Montana Domestic Violence Laws

Montana's domestic violence law makes it a crime for a partner or a family member to cause you bodily harm, or to intentionally cause you to fear that they will physically injure you. Domestic violence is a serious crime and is punished harshly in Montana. The chart below outlines Montana's main domestic violence law.

Code Section

Montana Code section 45-5-206: Partner or Family Member Assault

What's Prohibited?

  • Purposely or knowingly causing bodily injury to a partner or family member
  • Negligently causing bodily injury to a partner or family member with a weapon, or
  • Purposely or knowingly causing reasonable apprehension of bodily injury in a partner or family member

Definitions

Family member: Mothers, fathers, children, brothers, sisters, and other past or present family members of a household.

Partner: Spouses, former spouses, people who have a child in common, and people who have been or are currently in a dating or ongoing intimate relationship.

Penalties

First offense: Fine of between $100 and $1,000, and/or imprisonment for between 24 hours and one year. The offender may also be ordered into misdemeanor probation.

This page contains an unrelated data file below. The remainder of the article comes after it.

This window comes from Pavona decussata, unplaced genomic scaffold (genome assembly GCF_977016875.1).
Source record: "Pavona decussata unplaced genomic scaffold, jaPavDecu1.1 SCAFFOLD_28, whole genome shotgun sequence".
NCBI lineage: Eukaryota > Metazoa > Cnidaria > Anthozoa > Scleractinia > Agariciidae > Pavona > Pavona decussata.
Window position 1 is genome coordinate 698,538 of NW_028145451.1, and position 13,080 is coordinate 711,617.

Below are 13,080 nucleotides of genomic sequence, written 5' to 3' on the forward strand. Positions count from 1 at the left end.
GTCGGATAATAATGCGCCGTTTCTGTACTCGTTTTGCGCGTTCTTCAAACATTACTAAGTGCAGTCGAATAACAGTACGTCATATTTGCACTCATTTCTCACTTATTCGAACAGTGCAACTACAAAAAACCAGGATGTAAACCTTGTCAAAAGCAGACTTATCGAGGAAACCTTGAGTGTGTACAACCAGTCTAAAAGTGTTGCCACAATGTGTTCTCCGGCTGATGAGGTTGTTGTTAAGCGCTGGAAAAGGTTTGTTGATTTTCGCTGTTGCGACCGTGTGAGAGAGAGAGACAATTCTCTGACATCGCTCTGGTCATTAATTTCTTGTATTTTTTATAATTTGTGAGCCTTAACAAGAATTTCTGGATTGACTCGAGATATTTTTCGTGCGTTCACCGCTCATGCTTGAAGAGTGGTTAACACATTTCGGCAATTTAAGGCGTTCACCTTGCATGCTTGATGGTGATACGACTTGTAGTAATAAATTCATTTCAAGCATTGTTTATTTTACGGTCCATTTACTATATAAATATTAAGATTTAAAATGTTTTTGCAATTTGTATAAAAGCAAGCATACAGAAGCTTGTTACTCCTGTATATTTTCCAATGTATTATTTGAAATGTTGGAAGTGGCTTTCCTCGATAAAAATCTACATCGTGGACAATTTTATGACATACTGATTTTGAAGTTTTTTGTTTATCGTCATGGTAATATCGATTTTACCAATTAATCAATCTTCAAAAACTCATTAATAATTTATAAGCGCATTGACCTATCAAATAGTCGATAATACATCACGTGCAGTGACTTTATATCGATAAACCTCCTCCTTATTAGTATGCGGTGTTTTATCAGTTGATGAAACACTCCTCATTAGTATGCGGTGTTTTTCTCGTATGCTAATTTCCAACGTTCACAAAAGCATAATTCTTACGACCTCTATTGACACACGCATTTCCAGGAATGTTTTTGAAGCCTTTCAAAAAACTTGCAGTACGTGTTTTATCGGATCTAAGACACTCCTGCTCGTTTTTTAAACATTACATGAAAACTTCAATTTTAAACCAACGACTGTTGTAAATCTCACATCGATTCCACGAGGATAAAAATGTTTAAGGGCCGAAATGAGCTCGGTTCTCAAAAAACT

Second offense: Fine of between $300 and $1,000, and/or imprisonment for between 72 hours and one year. The offender may also be ordered into misdemeanor probation.

Third (or subsequent) offense: Fine of between $500 and $50,000, and/or imprisonment for between 30 days and five years.

If the offense was committed within the vision or hearing of a minor, the judge shall consider the minor's presence as a factor at the time of sentencing.

Offenders are also required to pay for and complete a counseling assessment with a focus on violence, controlling behavior, dangerousness, and criminal dependency.

The court may also prohibit an offender from possessing or using the firearm that was used in the assault.

Orders of Protection

Domestic violence survivors can ask the court to issue an order of protection in order to deter further abuse. An order of protection is a court order that says the person who hurt or threatened you cannot do that again, and generally restrains the offender from doing certain things such as contacting you.

While a protective order can't guarantee that further abuse won't occur, it does allow you to have the offender arrested if any provision in the order is violated. For more information see FindLaw's article on Montana's protective orders law.

Additional Resources

State laws change frequently. For case specific information about Montana's domestic violence laws contact a local criminal defense lawyer.

If you're a domestic violence survivor there is help available for you. During an emergency dial 911, and when you're safe contact the Montana Coalition Against Domestic & Sexual Violence.

Next Steps: Search for a Local Attorney

Contact a qualified attorney.